Steve Faltley ("The long view on the Labour party and its left-right tensions," letters, The Guardian, 13 March 2019; www.theguardian.com/politics/2019/mar/12/the-long-view-on-the-labour-party-and-its-left-right-tensions) needs to do a little more research or engage his memory before firing off another letter criticising Jeremy Corbyn’s shadow cabinet make-up.
He claims he should reach out to offer experienced ex-ministers like former party leader Ed Miliband and former communities secretary Yvette Cooper. He did. Both turned down jobs, preferring in the former case to concentrate on campaigning, and in the latter, to chair the home affairs select committee.
He also attacks Corbyn for a lack of inclusivity compared to Blair in his political team, citing how Blair included-left oriented MPs such as Dr Gavin Strang and Michael Meacher.
In fact Strang was never given a department, only being in charge of transport under deputy pm John Prescott; and Meacher was never given a cabinet job, as Labour rules required, despite having been elected to the shadow cabinet.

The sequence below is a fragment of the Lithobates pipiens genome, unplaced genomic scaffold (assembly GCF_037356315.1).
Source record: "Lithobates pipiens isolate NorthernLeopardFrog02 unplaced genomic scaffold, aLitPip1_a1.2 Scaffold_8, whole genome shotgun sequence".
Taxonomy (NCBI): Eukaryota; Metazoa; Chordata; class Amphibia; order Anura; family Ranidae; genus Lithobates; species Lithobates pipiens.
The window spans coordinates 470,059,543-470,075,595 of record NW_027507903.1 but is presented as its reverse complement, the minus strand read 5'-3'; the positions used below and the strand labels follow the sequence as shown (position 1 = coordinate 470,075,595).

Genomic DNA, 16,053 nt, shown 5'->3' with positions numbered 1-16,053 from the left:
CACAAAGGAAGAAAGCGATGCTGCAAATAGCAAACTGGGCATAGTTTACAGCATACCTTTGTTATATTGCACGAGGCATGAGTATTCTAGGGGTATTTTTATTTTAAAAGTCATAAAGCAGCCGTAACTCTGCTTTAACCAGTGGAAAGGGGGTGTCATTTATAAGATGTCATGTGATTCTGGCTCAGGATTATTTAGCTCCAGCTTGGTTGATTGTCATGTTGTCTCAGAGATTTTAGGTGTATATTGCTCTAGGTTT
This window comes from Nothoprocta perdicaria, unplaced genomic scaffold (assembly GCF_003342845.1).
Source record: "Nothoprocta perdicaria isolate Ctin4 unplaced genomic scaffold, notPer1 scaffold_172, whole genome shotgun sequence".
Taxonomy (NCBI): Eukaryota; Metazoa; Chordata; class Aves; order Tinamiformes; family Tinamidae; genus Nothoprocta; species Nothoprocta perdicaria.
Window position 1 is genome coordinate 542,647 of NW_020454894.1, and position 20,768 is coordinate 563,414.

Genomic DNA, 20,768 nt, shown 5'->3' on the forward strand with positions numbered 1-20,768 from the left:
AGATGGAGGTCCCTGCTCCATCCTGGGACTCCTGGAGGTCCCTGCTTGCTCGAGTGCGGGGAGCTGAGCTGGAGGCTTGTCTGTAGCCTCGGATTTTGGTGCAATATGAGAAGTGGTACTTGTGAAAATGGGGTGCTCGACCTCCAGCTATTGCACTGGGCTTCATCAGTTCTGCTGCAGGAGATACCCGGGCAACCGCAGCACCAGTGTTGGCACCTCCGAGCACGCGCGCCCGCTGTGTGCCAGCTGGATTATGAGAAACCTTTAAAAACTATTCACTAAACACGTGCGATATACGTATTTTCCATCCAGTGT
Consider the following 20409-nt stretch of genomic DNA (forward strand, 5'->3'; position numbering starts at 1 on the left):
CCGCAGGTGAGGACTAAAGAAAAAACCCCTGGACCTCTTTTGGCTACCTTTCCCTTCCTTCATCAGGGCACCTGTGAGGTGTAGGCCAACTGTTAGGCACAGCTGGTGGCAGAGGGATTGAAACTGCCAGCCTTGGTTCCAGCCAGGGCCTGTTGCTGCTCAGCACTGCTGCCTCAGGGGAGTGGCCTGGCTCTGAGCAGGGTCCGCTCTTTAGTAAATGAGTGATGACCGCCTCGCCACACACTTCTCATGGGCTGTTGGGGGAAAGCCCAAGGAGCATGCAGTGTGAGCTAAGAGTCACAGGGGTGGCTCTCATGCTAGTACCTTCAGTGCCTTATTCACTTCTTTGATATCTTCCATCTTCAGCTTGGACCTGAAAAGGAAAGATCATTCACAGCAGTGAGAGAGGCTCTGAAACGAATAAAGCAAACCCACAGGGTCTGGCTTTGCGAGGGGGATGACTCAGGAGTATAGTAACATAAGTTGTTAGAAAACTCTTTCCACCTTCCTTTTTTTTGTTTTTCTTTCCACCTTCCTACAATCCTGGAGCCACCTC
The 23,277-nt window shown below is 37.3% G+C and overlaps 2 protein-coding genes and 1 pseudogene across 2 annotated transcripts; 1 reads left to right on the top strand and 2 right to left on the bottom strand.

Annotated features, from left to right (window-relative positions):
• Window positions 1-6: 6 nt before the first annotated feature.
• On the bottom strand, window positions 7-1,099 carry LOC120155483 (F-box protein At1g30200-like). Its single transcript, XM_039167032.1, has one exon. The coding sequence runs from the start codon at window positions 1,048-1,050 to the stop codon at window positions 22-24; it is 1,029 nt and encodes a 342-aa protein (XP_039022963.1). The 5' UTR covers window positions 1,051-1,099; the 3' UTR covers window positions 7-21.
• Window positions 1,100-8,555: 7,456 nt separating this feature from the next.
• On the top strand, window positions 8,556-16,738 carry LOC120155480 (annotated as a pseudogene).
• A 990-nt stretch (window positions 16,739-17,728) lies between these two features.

By contrast, Corbyn did however appoint the following Blairite or centrist MPs into his first shadow cabinet:
Heidi Alexander, Health; Gloria De Piero, Young People and Voter Registration; Ian Murray, Scottish; Lilian Greenwood, Transport; Lucy Powell, Education; Kerry McCarthy, Environment; Seema Malhotra, Chief Secretary to the Treasury; Vernon Coaker, Northern Ireland; Lord Charlie Falconer, Justice; Karl Turner Attorney General; Chris Bryant, Leader of the House; Hilary Benn and Diana Johnson’ Foreign; Lisa Nandy, Energy; Owen Smith, Work and Pensions; Angela Eagle, Business; John Healey, Housing and Planning; Nia Griffith, Welsh; Maria Eagle, Culture; Kate Green, or Women and Equalities; Luciana Berger, Mental Health.
They all resigned less than a year after being appointed, in an orchestrated – but failed - attempt at a coup to remove him as elected leader.
Many MPs in the Parliamentary Labour Party (PLP), including the notorious resignees, who jumped from the progressive Corbyn-MacDonnell ship to form the right-of-centre “independent group”, have spent much time since trying to destroy Labour’s chance of electoral victory by undermining the leadership at every turn, for which they will not be thanked by millions who need a Labour government
Luckily Corbyn’s record at elections is excellent, and he is on track to be the first socialist prime minister, in the wake of the unmitigated chaos of the current Tory shambles in government.
But he needs to get better political advisors in his office.